“I followed you on social media, and there was an announcement,” Dax replied, answering the second question first. “And like I just said, I’m here to see you. Since you turned down all my invitations, I decided to give it one last shot and just—show up.” He spread his hands. “That makes me sound like a stalker. But I honestly just wanted to see you again, Coral. I was hoping maybe we could go somewhere and talk.”
I squared my shoulders. “Haven’t we said everything that needs to be said? I told you that I’m not looking for a relationship. If by talk you mean we should go somewhere and get naked, I would definitely take that under consideration.”
“Since I was thinking about taking you to the little restaurant around the corner, getting naked doesn’t seem like the best plan,” Dax shot back. “God, Coral. When did I become the girl in this scenario? Here I am, telling you I don’t want to have no-strings-attached sex, and you’re acting like I’m the unreasonable one.”
“Because you are!” I raised my voice, and several customers still lingering turned their heads, reminding me that we were in a very public setting. I took a calming breath and went on. “I made myself very clear when we were on the picnic. I’m not looking for anything other than . . . friends with benefits. I’m not capable of more. Trust me. That part of me died with Jason.”
“And I told you that day that I call bullshit,” he growled. “If you’re so sure that you’re never going to feel that way again, why not give us a chance and prove it to me? If we start seeing each other and you can still honestly say that it won’t work, then fine. I’ll accept that. But I think you’re afraid of me. Of this.” He pointed to himself and then to me. “You’re scared shitless that you’ll fall for me, and that will somehow make what you felt for Jason . . . less.”
A mix of panic and fury, laced with something I else I didn’t care to name, rose within me. Struggling to keep my voice low, I stood up and stepped closer to Dax, just to make sure he didn’t miss anything I had to say.
“You don’t know me. You don’t know how much Jason meant—means to me. And I have to wonder why you’re going to all this trouble to chase after a woman who’s made herself very clear from the word go.” Anger made me impulsive and unreasonable—and careless with my words.
“As a matter of fact,” I went on. “What I think is that you liked the little taste of fame you got when we were at the movie premiere. You saw what it was like to have people cheering, reporters asking you questions, photographers taking your picture. And now that you got that taste, you want more, and you see me as the ticket. That’s why you keep asking me out. That’s why you stalked me here tonight.”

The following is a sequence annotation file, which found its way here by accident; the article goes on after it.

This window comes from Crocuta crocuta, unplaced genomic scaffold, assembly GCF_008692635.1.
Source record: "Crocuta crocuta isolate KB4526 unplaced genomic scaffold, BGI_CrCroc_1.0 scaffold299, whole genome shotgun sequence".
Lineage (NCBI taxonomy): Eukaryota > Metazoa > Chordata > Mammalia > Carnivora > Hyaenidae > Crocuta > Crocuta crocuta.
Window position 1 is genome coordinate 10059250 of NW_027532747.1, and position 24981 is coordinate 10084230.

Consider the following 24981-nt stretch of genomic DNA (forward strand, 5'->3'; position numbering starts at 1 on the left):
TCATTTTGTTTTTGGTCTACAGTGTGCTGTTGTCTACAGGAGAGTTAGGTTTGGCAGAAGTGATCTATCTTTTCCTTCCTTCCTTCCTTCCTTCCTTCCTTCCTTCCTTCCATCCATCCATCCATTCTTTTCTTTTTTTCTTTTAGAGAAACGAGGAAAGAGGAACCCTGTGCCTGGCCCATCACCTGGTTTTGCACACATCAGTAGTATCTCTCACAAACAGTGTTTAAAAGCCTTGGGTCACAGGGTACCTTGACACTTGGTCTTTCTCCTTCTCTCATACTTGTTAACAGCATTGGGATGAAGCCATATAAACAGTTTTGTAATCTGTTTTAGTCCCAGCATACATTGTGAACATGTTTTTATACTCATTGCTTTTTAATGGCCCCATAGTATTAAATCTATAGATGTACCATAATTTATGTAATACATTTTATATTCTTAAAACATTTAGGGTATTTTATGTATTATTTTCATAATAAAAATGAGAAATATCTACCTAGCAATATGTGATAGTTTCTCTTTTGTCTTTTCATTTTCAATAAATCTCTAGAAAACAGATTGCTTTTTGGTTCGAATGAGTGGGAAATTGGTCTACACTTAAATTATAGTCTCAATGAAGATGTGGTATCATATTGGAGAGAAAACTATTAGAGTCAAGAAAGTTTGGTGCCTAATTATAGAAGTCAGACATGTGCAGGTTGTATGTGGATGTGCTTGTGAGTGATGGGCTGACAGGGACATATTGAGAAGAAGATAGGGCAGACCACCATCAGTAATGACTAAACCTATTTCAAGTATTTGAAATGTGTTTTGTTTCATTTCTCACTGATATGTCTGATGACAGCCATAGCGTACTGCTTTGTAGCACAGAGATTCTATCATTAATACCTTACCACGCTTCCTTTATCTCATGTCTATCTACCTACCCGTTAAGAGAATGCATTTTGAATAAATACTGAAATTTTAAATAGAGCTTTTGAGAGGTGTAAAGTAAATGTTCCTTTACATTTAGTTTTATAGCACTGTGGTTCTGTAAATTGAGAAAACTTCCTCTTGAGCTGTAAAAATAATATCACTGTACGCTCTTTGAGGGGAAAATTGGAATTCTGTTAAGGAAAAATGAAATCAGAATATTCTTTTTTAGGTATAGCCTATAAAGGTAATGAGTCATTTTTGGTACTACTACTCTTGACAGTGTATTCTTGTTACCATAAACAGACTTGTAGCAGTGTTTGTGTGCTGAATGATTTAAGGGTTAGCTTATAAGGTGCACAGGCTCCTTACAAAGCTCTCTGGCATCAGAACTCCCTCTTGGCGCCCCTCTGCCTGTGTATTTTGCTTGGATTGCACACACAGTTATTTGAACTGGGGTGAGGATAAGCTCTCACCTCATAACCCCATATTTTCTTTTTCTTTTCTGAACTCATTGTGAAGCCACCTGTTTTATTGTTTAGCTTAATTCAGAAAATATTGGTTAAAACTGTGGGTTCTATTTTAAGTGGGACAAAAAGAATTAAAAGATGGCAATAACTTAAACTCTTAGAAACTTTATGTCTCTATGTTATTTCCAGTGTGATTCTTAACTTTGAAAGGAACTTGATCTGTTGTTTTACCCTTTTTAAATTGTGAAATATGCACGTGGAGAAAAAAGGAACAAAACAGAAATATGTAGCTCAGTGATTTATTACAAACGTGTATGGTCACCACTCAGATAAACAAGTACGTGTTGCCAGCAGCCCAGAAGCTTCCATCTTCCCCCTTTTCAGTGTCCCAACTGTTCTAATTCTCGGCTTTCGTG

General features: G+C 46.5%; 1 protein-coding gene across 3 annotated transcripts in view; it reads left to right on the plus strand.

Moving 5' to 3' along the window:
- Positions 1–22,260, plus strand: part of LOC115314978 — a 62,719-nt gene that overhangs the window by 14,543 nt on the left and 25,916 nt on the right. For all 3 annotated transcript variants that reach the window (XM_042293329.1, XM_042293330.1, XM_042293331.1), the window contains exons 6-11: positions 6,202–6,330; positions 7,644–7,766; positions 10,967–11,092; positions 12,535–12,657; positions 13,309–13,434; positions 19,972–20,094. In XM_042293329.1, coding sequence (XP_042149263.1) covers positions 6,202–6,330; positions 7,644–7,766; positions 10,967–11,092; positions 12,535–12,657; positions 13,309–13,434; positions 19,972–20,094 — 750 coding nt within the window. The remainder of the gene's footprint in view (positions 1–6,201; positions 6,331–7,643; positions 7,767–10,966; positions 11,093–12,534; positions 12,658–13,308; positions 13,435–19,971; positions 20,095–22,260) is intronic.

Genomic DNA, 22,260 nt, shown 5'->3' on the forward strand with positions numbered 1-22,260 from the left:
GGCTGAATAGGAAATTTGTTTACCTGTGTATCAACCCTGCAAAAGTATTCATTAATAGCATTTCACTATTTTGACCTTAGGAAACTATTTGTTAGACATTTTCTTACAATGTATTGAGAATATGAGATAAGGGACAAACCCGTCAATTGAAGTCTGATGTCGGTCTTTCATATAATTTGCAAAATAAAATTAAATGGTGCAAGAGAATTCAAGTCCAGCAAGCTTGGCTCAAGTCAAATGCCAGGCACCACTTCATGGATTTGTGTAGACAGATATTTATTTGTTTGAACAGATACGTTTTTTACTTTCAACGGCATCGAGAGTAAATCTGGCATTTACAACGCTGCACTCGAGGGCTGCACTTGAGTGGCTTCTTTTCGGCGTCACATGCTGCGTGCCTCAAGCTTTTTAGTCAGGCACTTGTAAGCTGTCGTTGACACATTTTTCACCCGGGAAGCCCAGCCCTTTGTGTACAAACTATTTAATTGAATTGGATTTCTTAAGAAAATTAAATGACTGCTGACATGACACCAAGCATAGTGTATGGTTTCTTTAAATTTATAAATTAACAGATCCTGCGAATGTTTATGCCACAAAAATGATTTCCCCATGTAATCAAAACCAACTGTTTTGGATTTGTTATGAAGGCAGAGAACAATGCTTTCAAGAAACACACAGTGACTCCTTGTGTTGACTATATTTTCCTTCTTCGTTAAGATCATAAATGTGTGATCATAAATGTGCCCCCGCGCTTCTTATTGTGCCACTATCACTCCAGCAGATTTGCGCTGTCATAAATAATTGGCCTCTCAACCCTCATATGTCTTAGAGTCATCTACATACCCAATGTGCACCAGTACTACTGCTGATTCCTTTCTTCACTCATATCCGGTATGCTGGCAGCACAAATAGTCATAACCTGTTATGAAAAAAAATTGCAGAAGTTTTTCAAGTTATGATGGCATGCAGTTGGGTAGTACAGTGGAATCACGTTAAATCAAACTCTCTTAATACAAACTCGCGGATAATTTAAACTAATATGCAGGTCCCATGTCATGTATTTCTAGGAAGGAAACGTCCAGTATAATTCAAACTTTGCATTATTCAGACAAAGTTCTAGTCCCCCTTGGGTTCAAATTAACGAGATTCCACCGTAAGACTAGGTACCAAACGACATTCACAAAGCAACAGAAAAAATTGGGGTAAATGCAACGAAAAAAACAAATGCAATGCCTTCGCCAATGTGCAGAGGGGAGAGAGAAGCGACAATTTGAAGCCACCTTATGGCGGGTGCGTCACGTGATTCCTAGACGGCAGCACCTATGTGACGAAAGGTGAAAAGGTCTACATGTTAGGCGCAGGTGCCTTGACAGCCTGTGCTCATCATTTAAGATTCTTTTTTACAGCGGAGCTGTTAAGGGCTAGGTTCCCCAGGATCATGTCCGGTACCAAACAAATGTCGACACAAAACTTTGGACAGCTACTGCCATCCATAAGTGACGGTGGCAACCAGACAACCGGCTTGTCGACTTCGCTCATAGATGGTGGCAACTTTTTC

Dax’s eyes flashed with hurt and irritation. “If that’s what you really think of me—if you can believe that of me—maybe we don’t have anything more to say to each other.”
I swallowed a whole heap of regret and tossed my head. “Why the hell else would you be interested in me, Dax? That’s the question I’m asking myself right now. When you could have any woman in the world, why are you pursuing me?”
He took one step backward. “Did you ever stop and think that it’s because I really like you, Coral? Or that I can’t get the memory of the one kiss we shared out of my head? Did you consider that maybe I can’t stop thinking about spending more time with you—and that it has nothing to do with your job or your fame—” He spit out the word as though it tasted bad. “—but only because I really fucking liked you? Because I do. Or I did before you just made me feel like nothing more than a—a guy you hired to pretend to be your boyfriend.”
Before I could even take another breath, Dax turned and stomped out of the bookshop, vanishing into the darkness and leaving me with nothing but my own remorse and shame.
Want to know what comes next?
Episode Seventeen is coming next Friday, December 17th!
Tawdra Kandle writes romance, in just about all its forms. She loves unlikely pairings, strong women, sexy guys, hot love scenes and just enough conflict to make it interesting. Her books include young adult and new adult paranormal romance, new adult and adult contemporary romance and adult paramystery romance. She lives in central Florida with a husband, kids, sweet pup and too many cats. And yeah, she rocks purple hair.